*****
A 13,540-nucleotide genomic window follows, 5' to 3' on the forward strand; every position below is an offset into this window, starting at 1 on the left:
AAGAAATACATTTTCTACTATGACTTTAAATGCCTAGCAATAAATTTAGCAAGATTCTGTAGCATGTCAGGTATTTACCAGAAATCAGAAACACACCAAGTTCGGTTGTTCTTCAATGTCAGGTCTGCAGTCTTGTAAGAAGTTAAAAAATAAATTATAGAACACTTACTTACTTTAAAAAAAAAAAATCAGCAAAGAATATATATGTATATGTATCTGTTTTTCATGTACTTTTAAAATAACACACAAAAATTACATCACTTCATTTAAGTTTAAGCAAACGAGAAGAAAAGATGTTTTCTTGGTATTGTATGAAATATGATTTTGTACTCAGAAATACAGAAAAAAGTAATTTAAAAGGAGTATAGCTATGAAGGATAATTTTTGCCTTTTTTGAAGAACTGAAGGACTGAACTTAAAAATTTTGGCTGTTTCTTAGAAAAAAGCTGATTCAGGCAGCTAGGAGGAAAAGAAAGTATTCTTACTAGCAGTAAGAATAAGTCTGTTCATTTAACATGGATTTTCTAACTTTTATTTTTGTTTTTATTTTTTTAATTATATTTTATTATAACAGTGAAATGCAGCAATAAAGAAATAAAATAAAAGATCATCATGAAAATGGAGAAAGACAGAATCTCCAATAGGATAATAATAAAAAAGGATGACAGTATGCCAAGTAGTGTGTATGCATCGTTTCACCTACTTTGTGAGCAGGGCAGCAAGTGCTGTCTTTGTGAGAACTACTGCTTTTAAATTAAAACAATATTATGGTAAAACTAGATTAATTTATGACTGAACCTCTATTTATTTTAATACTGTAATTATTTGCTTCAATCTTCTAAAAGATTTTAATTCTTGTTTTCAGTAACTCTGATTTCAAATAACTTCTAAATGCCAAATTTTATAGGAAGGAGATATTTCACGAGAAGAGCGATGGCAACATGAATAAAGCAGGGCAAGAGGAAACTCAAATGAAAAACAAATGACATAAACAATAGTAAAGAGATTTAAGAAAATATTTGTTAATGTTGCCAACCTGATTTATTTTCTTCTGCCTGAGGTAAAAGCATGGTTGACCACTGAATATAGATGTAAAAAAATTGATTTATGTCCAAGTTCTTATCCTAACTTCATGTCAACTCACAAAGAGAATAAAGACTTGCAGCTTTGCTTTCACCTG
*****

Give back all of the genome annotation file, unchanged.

A 13,540-nucleotide genomic window follows, 5' to 3' on the forward strand; every position below is an offset into this window, starting at 1 on the left:
AAGAAATACATTTTCTACTATGACTTTAAATGCCTAGCAATAAATTTAGCAAGATTCTGTAGCATGTCAGGTATTTACCAGAAATCAGAAACACACCAAGTTCGGTTGTTCTTCAATGTCAGGTCTGCAGTCTTGTAAGAAGTTAAAAAATAAATTATAGAACACTTACTTACTTTAAAAAAAAAAAATCAGCAAAGAATATATATGTATATGTATCTGTTTTTCATGTACTTTTAAAATAACACACAAAAATTACATCACTTCATTTAAGTTTAAGCAAACGAGAAGAAAAGATGTTTTCTTGGTATTGTATGAAATATGATTTTGTACTCAGAAATACAGAAAAAAGTAATTTAAAAGGAGTATAGCTATGAAGGATAATTTTTGCCTTTTTTGAAGAACTGAAGGACTGAACTTAAAAATTTTGGCTGTTTCTTAGAAAAAAGCTGATTCAGGCAGCTAGGAGGAAAAGAAAGTATTCTTACTAGCAGTAAGAATAAGTCTGTTCATTTAACATGGATTTTCTAACTTTTATTTTTGTTTTTATTTTTTTAATTATATTTTATTATAACAGTGAAATGCAGCAATAAAGAAATAAAATAAAAGATCATCATGAAAATGGAGAAAGACAGAATCTCCAATAGGATAATAATAAAAAAGGATGACAGTATGCCAAGTAGTGTGTATGCATCGTTTCACCTACTTTGTGAGCAGGGCAGCAAGTGCTGTCTTTGTGAGAACTACTGCTTTTAAATTAAAACAATATTATGGTAAAACTAGATTAATTTATGACTGAACCTCTATTTATTTTAATACTGTAATTATTTGCTTCAATCTTCTAAAAGATTTTAATTCTTGTTTTCAGTAACTCTGATTTCAAATAACTTCTAAATGCCAAATTTTATAGGAAGGAGATATTTCACGAGAAGAGCGATGGCAACATGAATAAAGCAGGGCAAGAGGAAACTCAAATGAAAAACAAATGACATAAACAATAGTAAAGAGATTTAAGAAAATATTTGTTAATGTTGCCAACCTGATTTATTTTCTTCTGCCTGAGGTAAAAGCATGGTTGACCACTGAATATAGATGTAAAAAAATTGATTTATGTCCAAGTTCTTATCCTAACTTCATGTCAACTCACAAAGAGAATAAAGACTTGCAGCTTTGCTTTCACCTG